5 Reasons why you should not use PowerPoint to create Presentations

Better Presentations Campaign

Better Presentations Campaign

Last week I started a crowdfunding campaign for a new tool to create better presentations. Since then I was approached by several people, who asked me what exactly I think PowerPoint et al. are missing. In this article I will explain my top 5 reasons.

Current presentation tools do a good job creating the final slides of a presentation. But where they fail in my opinion are the steps required before you should finalize your slides: coming up with a compelling outline and initial sketches of the slides. I am not alone with this opinion, many presentation experts recommend NOT to use PowerPoint or similar tools while creating the initial design of a presentation.

In short, my top 5 reasons are:

  • Slides are too polished
  • Emphasis on Bullet Points
  • Linear Approach
  • Initial Questions are misleading
  • No Guidance

Slides are too polished

Slides created with PowerPoint are too polished. Creating beautiful, pixel-perfect slides is great for your final slide deck, but it is a dangerous trap during the early stages. For example in the beginning it makes sense to create several sketches of your slides, gather feedback, and select the best one. Unfortunately a tool that supports only polished slides seems to effectively prevent this kind of approach. Instead you feel tempted to create the perfect slide right from scratch. Also when you spend a lot of time on each slide during the initial design, it is very easy to loose the overall picture of your presentation.

A better approach in my opinion is to use a “sketch mode” in the beginning and a “pixel-perfect mode” in later stages. This would allow you to create quick sketches first, which can later be refined to the final slides. The sketch mode would only support a limited set of  tools and few colors. This forces you to stay away from time consuming polishing tasks and focus on what is really important: the content.

Template Selection Keynote

Fig. 1: Template Selection Keynote

Emphasis on Bullet Points

Enough has been written about how bad bullet points are for your presentation. But yet in current tools they still seem to be the preferred choice. Just take a look at fig. 1, which shows an excerpt of Keynote. You can see the templates that are available for a new slide. Of the first four templates, three contain bullet points. Or take a look at fig. 2, which shows a template from LibreOffice. See the large text saying “Click to add text” – that creates a bullet point list. And do you see the four tiny icons in the middle. Pressing one of these would give you other content. The emphasis is obvious.

Slide Template from LibreOffice

Slide Template from LibreOffice

A better presentation tool should make it obvious that bullet points are only acceptable as rare exceptions. And doing anything which makes your presentation better, e.g. adding a full screen image, should be at least as easy as adding a bullet point list.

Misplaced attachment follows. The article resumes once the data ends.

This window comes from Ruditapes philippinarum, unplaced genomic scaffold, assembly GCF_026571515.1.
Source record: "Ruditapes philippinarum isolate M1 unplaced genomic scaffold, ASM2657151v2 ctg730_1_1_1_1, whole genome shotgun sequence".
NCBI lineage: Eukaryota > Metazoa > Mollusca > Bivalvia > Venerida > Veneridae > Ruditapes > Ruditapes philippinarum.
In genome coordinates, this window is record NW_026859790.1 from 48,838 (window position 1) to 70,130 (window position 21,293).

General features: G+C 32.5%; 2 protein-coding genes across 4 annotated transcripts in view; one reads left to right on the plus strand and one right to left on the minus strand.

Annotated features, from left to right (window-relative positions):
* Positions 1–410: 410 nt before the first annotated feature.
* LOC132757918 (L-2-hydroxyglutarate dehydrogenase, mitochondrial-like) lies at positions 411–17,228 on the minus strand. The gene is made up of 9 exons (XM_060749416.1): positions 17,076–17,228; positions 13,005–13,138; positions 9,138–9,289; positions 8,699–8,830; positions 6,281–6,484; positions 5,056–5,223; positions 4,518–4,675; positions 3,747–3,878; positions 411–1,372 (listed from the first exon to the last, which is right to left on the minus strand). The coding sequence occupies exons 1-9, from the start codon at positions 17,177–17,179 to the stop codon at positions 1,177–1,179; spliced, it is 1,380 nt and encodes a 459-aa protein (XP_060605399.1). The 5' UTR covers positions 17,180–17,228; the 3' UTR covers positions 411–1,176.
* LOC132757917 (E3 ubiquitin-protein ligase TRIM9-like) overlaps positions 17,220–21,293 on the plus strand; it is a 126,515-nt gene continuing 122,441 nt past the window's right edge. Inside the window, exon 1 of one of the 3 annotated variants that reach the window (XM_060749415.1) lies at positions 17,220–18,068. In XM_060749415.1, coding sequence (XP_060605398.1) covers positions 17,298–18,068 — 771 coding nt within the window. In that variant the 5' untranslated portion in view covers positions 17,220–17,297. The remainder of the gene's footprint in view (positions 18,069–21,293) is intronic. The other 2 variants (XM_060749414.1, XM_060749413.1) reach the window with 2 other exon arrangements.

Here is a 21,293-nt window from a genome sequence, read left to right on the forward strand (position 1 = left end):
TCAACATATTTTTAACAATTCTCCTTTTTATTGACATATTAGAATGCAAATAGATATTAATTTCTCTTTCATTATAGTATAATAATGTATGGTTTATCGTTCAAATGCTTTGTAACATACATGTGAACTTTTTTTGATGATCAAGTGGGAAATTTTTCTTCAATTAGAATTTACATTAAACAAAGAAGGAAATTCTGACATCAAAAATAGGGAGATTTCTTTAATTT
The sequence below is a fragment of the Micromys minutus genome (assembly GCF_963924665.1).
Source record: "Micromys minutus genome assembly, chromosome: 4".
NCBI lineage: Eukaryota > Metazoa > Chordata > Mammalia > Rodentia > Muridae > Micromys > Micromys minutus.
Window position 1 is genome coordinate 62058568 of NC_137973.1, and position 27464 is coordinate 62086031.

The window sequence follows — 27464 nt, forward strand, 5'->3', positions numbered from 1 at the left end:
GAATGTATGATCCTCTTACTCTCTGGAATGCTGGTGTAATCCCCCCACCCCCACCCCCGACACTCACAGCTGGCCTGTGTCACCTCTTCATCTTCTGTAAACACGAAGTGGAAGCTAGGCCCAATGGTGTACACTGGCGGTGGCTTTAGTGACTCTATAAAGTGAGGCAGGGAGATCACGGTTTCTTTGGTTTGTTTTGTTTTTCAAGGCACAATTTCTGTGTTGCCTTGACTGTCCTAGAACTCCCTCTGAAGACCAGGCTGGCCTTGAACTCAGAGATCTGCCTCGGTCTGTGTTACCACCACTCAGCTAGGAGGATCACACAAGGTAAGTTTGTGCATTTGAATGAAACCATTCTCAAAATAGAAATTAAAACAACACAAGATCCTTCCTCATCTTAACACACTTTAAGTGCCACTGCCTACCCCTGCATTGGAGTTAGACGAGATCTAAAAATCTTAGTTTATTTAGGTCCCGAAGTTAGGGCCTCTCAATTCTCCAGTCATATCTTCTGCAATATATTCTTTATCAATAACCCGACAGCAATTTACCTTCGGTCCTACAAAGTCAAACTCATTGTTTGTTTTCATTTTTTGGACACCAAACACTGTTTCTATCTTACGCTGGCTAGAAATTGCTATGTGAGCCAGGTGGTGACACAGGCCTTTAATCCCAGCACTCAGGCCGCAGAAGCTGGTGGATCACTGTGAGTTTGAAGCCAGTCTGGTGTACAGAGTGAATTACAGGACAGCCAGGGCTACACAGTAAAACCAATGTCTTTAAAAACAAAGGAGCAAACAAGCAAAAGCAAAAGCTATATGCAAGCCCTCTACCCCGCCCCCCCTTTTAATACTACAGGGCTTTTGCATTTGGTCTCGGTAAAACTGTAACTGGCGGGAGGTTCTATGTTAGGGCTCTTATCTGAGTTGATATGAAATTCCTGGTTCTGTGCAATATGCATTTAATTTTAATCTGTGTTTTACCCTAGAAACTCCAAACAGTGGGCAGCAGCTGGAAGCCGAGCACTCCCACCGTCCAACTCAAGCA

Linear Approach

Current tools easily mislead you into creating your presentation linearly. Typically users start with the title slide and add new slides successively until they reach the last slide. Obviously this can only work very well, if you already have a good idea about the structure of your presentation and which slides to include.

But when you create a new presentation, you do not have this clear picture yet. Instead you typically have some random ideas: maybe a funny anecdote that fits in, some interesting statistics to prove your main point, a famous quote you want to include etc. And you usually have no idea how to structure all of these ideas. One can certainly change the order of the slides at any point in PowerPoint et al., but this feels more like an afterthought, the correction of an error, while appending slides to the end of the presentation feels like the default operation.

In a better tool, collecting ideas and working with them in any order should be the norm, working on your ideas linearly should be the exception.

Initial Questions are misleading

The initial focus of current tools is distracting, if not misleading in my opinion. What are the first questions you have to answer in most tools? It is typically either the title and/or the theme of your presentation. While these details are certainly important for your presentation at some point, it is usually of little interest when you start a new presentation. Once you have a good idea of the content, these questions are much easier to answer.

A better start would be to ask for information that really matters in the beginning, e.g. “What is the key message?” and “Who is your audience?”. Knowing the answers to these questions helps tremendously to create a good presentation with a clear message targeted at your audience.

No Guidance

Current tools do not give you any guidance. Basically you are left alone with an empty screen and a bunch of tools to add content. What would help tremendously in my opinion are some recommendations and explanations from the tool. For example a short paragraph about what a good opening should contain would make it a lot easier to create a good opening.

Summary

Creating good presentations is hard. Statements like “Do not blame the tool, users are just lazy” make me sick. Users are not lazy, they are just very busy and experts in other areas. It is true, at the end of the day it is the user who creates the presentation, but current tools could do a lot more to support them. And that is basically why I started a crowdfunding campaign for a better presentation tool.